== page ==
Dr. Figueroa founded and directs the UI Health Pilsen Food Pantry, serves as volunteer medical director for the Pacific Garden Mission homeless shelter medical clinic, and was recently inducted as a fellow into the Institute of Medicine-Chicago. In addition, Dr. Figueroa is the Executive Director of the Pilsen Social Health Initiative, a non-profit organization that conducts anti-poverty work. The Foundation supported a 2017-18 medical social brigade in remote southwest Puerto Rico and, in January 2018, founded the Pilsen Food Pantry. The Pantry services a large undocumented immigrant population and distributed over 500,000 pounds of food and household items last year. The Pantry expanded into literacy activism with the Pilsen Little Free Library in 2019. Lastly Dr. Figueroa’s nonprofit supported the creation of Chicago’s first homeless shelter based emergency COVID quarantine unit for 150 people at the Pacific Garden Mission, Chicago’s largest homeless shelter.
Dr. Mitzi Ramos – Academic Professional Awardee
English Academic Skills Specialist, Latin American Recruitment and Educational Services (LARES)
Dr. Mitzi Ramos has been a member of the LARES family for over two decades. One of the things that drew her to the program was its advocacy on behalf of Latino students. Not only is it a mission driven program, but it is a program that gives its staff an opportunity to develop initiatives aimed at addressing the unique needs of Latino students.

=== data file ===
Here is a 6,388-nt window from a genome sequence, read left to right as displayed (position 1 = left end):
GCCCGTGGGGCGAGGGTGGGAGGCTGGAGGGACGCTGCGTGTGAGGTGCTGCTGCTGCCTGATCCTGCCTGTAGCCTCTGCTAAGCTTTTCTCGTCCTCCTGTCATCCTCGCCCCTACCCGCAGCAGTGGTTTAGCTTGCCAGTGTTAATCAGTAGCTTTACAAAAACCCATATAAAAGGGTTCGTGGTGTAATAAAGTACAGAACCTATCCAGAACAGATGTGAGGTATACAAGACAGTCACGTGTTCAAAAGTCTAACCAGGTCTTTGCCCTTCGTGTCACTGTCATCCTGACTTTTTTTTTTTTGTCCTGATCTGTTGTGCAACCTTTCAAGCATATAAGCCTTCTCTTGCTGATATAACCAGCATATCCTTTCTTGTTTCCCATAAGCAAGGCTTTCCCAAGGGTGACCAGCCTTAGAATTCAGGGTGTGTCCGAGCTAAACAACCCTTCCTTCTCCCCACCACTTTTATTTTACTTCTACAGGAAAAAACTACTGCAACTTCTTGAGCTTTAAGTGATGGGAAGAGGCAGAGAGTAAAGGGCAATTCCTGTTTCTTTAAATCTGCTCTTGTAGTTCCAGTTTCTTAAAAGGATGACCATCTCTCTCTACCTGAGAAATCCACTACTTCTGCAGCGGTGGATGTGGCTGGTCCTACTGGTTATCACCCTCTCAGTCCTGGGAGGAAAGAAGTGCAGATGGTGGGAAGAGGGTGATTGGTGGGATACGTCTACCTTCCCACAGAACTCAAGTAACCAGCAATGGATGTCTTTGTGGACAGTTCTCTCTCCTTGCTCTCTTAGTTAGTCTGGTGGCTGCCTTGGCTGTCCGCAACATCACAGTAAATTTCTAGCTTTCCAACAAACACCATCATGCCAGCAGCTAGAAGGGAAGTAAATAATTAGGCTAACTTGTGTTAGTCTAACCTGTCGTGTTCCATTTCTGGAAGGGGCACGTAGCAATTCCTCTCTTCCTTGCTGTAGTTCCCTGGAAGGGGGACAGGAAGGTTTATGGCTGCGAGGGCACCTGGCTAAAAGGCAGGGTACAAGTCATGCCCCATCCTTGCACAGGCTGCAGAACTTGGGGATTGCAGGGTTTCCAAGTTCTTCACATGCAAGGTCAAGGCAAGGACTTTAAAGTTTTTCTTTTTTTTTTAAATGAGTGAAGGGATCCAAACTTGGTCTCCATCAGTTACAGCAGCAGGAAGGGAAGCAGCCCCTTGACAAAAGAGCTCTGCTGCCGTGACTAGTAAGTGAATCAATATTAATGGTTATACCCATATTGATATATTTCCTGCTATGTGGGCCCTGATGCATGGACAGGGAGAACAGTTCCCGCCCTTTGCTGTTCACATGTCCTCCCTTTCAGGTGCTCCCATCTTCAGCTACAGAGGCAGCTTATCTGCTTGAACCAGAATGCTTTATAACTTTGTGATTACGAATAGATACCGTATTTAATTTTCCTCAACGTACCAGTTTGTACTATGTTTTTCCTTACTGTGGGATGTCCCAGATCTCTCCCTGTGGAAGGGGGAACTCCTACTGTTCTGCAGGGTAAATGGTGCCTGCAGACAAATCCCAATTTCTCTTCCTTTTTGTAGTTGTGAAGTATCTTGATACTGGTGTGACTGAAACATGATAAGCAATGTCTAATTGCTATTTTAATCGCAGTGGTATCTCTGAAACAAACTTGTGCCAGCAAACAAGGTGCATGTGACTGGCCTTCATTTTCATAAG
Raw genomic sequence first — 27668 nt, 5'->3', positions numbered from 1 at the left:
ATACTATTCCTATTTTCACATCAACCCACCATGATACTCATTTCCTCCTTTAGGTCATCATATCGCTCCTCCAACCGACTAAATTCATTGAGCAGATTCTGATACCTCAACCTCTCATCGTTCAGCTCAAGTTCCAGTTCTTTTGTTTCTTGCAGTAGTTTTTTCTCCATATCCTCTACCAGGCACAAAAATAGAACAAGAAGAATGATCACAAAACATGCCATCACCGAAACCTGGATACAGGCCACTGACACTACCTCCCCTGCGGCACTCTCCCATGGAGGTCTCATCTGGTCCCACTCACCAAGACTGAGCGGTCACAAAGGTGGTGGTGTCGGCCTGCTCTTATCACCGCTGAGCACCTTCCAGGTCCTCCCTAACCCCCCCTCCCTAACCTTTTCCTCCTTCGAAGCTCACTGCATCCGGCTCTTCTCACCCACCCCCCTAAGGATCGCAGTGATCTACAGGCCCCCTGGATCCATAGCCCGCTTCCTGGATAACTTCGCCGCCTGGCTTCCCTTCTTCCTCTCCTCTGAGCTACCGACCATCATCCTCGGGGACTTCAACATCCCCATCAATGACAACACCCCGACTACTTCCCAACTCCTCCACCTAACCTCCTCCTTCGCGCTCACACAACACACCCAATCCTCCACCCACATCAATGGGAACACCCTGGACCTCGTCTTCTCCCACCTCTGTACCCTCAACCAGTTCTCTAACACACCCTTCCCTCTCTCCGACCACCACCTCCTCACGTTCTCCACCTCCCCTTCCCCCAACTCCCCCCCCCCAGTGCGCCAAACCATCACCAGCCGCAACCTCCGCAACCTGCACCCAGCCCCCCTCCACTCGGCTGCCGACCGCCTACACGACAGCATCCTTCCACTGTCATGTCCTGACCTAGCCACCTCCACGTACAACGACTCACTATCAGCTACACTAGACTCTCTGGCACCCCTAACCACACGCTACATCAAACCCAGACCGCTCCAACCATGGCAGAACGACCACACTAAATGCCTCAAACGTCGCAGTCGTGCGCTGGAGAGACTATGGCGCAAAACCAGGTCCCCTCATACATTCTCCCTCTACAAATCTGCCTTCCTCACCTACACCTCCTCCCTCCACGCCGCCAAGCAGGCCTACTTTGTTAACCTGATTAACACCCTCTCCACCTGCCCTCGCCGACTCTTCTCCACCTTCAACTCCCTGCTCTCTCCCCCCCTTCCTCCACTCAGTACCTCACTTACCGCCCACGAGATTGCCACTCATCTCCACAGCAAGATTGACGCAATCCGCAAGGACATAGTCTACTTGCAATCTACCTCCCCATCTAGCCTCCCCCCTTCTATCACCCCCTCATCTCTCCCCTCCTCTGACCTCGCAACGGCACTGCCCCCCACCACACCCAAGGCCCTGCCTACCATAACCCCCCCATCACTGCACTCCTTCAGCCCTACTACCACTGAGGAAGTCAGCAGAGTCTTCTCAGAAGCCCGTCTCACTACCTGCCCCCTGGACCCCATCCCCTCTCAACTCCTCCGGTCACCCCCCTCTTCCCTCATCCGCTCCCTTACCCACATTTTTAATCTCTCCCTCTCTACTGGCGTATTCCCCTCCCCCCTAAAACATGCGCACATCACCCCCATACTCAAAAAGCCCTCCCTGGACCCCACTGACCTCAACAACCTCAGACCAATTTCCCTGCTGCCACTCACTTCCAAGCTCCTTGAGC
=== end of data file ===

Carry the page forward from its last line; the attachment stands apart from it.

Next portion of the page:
Throughout her tenure at LARES, Dr. Ramos has not only developed programming aimed at addressing the academic needs of Latino students, but she has also created initiatives designed to foster agents of change. To ensure the academic success of Latino students, she teaches supplemental writing courses, serves as the program’s writing tutor, and runs a series of seminars aimed at helping students develop the academic skills needed to succeed. To foster agents of change, she initiated a research course where students create original Latino-focused studies to present at professional conferences, in addition to spearheading the LARES Summer Institute where she teaches incoming Latino freshmen the importance of leadership development and civic engagement.
Those who are familiar with her work ethic understands that Dr. Ramos does the work that she does because she is deeply committed to student’s academic success. Her commitment to the LARES program remains strong and she looks forward to continuing to create programming aimed at helping Latino students achieve their career objectives and emerge as agents of change for the Latino community. Her mantra is: Unidos todo es posible!
Marta Ayala – Civil Service Awardee
Community Affairs Specialist with the College of Liberal Arts and Science Latin American and Latino Studies program.